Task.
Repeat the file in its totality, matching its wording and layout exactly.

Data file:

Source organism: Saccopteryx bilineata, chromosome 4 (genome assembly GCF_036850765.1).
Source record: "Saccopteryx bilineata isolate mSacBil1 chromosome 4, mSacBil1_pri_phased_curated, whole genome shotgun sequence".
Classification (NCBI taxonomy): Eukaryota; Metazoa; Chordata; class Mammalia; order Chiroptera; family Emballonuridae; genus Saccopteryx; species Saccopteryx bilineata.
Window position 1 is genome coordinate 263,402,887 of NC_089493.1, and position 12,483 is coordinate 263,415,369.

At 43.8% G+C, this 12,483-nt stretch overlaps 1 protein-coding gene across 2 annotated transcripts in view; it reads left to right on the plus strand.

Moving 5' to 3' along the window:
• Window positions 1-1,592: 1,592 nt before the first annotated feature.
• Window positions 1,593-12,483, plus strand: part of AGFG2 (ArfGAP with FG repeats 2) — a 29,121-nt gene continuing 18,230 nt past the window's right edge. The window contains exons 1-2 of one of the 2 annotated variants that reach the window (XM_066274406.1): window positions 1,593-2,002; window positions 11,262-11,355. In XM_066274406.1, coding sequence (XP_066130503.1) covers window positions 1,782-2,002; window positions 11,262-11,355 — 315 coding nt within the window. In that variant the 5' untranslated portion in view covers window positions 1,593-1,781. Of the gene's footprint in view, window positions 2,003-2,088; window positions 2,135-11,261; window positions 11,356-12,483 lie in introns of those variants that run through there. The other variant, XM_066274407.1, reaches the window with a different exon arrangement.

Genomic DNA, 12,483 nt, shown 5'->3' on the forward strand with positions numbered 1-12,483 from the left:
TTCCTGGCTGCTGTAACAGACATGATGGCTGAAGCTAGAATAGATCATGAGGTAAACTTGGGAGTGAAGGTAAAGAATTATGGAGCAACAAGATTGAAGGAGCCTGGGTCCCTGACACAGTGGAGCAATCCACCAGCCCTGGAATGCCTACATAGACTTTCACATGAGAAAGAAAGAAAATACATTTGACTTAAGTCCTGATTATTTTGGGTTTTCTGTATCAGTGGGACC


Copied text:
Source organism: Saccopteryx bilineata, chromosome 4 (genome assembly GCF_036850765.1).
Source record: "Saccopteryx bilineata isolate mSacBil1 chromosome 4, mSacBil1_pri_phased_curated, whole genome shotgun sequence".
Classification (NCBI taxonomy): Eukaryota; Metazoa; Chordata; class Mammalia; order Chiroptera; family Emballonuridae; genus Saccopteryx; species Saccopteryx bilineata.
Window position 1 is genome coordinate 263,402,887 of NC_089493.1, and position 12,483 is coordinate 263,415,369.

At 43.8% G+C, this 12,483-nt stretch overlaps 1 protein-coding gene across 2 annotated transcripts in view; it reads left to right on the plus strand.

Moving 5' to 3' along the window:
• Window positions 1-1,592: 1,592 nt before the first annotated feature.
• Window positions 1,593-12,483, plus strand: part of AGFG2 (ArfGAP with FG repeats 2) — a 29,121-nt gene continuing 18,230 nt past the window's right edge. The window contains exons 1-2 of one of the 2 annotated variants that reach the window (XM_066274406.1): window positions 1,593-2,002; window positions 11,262-11,355. In XM_066274406.1, coding sequence (XP_066130503.1) covers window positions 1,782-2,002; window positions 11,262-11,355 — 315 coding nt within the window. In that variant the 5' untranslated portion in view covers window positions 1,593-1,781. Of the gene's footprint in view, window positions 2,003-2,088; window positions 2,135-11,261; window positions 11,356-12,483 lie in introns of those variants that run through there. The other variant, XM_066274407.1, reaches the window with a different exon arrangement.

Genomic DNA, 12,483 nt, shown 5'->3' on the forward strand with positions numbered 1-12,483 from the left:
TTCCTGGCTGCTGTAACAGACATGATGGCTGAAGCTAGAATAGATCATGAGGTAAACTTGGGAGTGAAGGTAAAGAATTATGGAGCAACAAGATTGAAGGAGCCTGGGTCCCTGACACAGTGGAGCAATCCACCAGCCCTGGAATGCCTACATAGACTTTCACATGAGAAAGAAAGAAAATACATTTGACTTAAGTCCTGATTATTTTGGGTTTTCTGTATCAGTGGGACC